National Security, Technology & Law Working Group

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Analysis and Commentary

e-Residency In Estonia, Part III: Wherein I Use My New Digital Identity Card To Swap Letters With The President

by Benjamin Wittesvia Lawfare
Friday, March 4, 2016

The other day, I received a letter from Estonian President Toomas Hendrik Ilves. It came in the form of an unadorned Microsoft Word file called "wittes.docx." It did not bear President Ilves's John Hancock. Nor was it on the letterhead of the office of the Estonian Presidency.

Analysis and Commentary

Estonian Digital Residency Update IV: The President Weighs In On "Going Dark"

by Benjamin Wittesvia Lawfare
Tuesday, March 1, 2016

The FBI v. Apple flap exploded on the public scene just as I was learning my way around my new Estonian e-Residency card, which promises—among other things—secure communications between card holders. I am currently working on the next piece in my series about Estonian e-Residency, so more on the...

Trends and Predictions in Foreign Intelligence Surveillance: The FAA and Beyond

by David S. Krisvia Aegis Paper Series
Thursday, February 25, 2016

Beginning in 2013, Edward Snowden’s leaks caused the U.S. government to significantly reduce the scope, and increase the transparency, of its foreign intelligence surveillance, while the President urged caution and restraint in response to the extraordinary rise of the Islamic State of Iraq and the Levant (ISIL).

Analysis and Commentary

Apple Brief! Get Yer Apple Brief Here!

by Benjamin Wittesvia Lawfare
Thursday, February 25, 2016

You know you want one.

Analysis and Commentary

Trends And Predictions In Foreign Intelligence Surveillance: The FAA And Beyond

by David S. Krisvia Aegis
Thursday, February 25, 2016

It is a strange time for national security. Beginning in 2013, Edward Snowden’s leaks caused the U.S. government to significantly reduce the scope, and increase the transparency, of its foreign intelligence surveillance, while the President urged caution and restraint in response to the extraordinary rise of the Islamic State of Iraq and the Levant (ISIL).

Featured

Introducing Aegis: Security Policy In Depth

by Jack Goldsmith, Benjamin Wittesvia Lawfare
Thursday, February 25, 2016

We are delighted to announce the launch of Lawfare's new subsidiary page, called Aegis: Security Policy in Depth. Aegis is designed to focus on work of greater length and depth than we normally run on Lawfare, exploring legal and policy issues at the intersection of technology, national security, and law.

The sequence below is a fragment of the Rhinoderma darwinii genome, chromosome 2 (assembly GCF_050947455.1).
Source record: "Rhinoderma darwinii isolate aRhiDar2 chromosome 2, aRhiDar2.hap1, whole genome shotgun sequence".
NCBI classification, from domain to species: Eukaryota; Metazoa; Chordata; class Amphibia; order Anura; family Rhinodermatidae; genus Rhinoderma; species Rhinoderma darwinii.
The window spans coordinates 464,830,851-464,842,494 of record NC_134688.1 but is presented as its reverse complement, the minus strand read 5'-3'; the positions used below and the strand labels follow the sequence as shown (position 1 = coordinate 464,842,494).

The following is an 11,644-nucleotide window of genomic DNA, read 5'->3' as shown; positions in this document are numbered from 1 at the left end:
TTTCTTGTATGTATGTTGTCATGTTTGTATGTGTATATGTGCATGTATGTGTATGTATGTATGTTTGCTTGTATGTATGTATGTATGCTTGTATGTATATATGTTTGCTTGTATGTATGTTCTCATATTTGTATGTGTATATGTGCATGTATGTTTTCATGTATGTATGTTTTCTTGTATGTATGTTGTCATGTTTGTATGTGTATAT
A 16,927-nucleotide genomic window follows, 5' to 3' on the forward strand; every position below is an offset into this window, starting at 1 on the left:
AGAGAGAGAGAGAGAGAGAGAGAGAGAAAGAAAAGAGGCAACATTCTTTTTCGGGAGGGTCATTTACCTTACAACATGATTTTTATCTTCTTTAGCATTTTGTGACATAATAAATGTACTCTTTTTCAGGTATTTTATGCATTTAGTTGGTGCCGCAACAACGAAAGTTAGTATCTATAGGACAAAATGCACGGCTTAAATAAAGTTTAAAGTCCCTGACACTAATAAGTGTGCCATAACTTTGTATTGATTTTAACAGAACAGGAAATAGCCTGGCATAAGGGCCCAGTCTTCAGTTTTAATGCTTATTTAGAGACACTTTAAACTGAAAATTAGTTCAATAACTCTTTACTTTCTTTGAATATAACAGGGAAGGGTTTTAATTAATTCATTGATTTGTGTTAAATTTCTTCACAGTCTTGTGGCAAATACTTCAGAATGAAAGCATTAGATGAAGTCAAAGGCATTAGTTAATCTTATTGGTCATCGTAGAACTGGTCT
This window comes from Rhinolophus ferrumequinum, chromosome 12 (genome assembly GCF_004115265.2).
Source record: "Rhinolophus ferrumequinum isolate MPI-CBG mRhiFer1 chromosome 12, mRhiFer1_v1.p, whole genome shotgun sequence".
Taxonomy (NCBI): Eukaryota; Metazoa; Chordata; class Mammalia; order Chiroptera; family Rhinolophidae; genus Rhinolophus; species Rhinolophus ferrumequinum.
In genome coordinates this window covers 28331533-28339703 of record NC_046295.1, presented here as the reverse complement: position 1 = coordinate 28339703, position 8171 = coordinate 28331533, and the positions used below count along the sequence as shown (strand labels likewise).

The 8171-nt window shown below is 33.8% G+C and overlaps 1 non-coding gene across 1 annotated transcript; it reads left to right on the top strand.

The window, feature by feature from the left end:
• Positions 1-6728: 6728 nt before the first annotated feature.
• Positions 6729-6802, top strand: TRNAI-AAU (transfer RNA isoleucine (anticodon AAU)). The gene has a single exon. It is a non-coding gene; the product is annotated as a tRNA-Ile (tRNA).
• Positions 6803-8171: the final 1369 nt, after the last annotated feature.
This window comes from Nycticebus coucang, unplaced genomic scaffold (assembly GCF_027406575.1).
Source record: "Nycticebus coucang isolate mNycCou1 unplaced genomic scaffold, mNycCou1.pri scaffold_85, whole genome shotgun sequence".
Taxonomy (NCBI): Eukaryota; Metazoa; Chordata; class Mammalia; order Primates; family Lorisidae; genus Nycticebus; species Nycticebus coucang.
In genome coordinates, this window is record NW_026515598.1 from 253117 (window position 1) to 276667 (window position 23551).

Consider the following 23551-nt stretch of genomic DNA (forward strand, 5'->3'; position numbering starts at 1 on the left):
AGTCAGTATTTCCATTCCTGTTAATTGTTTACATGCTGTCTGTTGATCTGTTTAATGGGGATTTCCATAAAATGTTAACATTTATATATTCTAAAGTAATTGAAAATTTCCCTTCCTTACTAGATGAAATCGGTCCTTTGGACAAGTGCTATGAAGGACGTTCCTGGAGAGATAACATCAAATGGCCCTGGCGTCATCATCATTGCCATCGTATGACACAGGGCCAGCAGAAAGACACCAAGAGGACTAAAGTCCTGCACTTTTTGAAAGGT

In the News

Invitation To The Hoover Book Soiree: Gen. Michael Hayden On "Playing To The Edge: American Intelligence In The Age Of Terror"

by Hoover Institutionvia Lawfare
Wednesday, February 24, 2016

The sixth in our series of book soirees at the Hoover Institution's Washington offices will take place on March 11, when Benjamin Wittes will interview Gen. Michael Hayden on his new book, Playing to the Edge: American Intelligence in the Age of Terror.

Analysis and Commentary

Notes On President Obama's Guantanamo Closure Plan

by Benjamin Wittesvia Lawfare
Tuesday, February 23, 2016

President Obama's Guantanamo closure report begins with a false statement and proceeds make a series of valid points. 

Analysis and Commentary

Brookings Event: "Who We Really Are: A Conversation With Syrian Refugees in America"

by Benjamin Wittesvia Lawfare
Saturday, February 20, 2016

I haven't yet watched this event, which took place yesterday at Brookings, but I hear it was extremely moving.

Supreme Court justice Antonin Scalia.
Analysis and Commentary

Miguel Estrada And My Thoughts On The Politics Of Replacing Justice Scalia

by Benjamin Wittesvia Lawfare
Friday, February 19, 2016

This has nothing to do with national security, but I have a feeling it will be of interest to many Lawfare readers anyway. Miguel Estrada and I have an essay out in the Washington Post on the judicial confirmation process and the politics of replacing Justice Scalia.

Pages

Aegis on Lawfare

 
Aegis explores legal and policy issues at the intersection of technology and national security.  Published in partnership with Lawfare, it features long-form essays of the working group, examines major new books in the field, and carries podcasts and videos or the working group’s events in Washington and Stanford.

Security by the Book Podcasts

The Security by the Book podcast series features monthly interviews with authors of important, new national security-oriented books and publications.

The Working Group on National Security, Technology, and Law brings together national and international specialists with broad interdisciplinary expertise to analyze how technology affects national security and national security law and how governments can use that technology to defend themselves, consistent with constitutional values and the rule of law.

The group will focus on a broad range of interests, from surveillance to counterterrorism to the dramatic impact that rapid technological change—digitalization, computerization, miniaturization, and automaticity—are having on national security and national security law. Topics include cybersecurity, the rise of drones and autonomous weapons systems, and the need for and dangers of state surveillance. The group’s output will also be published on the Lawfare blog, which covers the merits of the underlying legal and policy debates of actions taken or contemplated to protect the nation and the nation’s laws and legal institutions.

Jack Goldsmith and Benjamin Wittes are the cochairs of the National Security, Technology, and Law Working Group.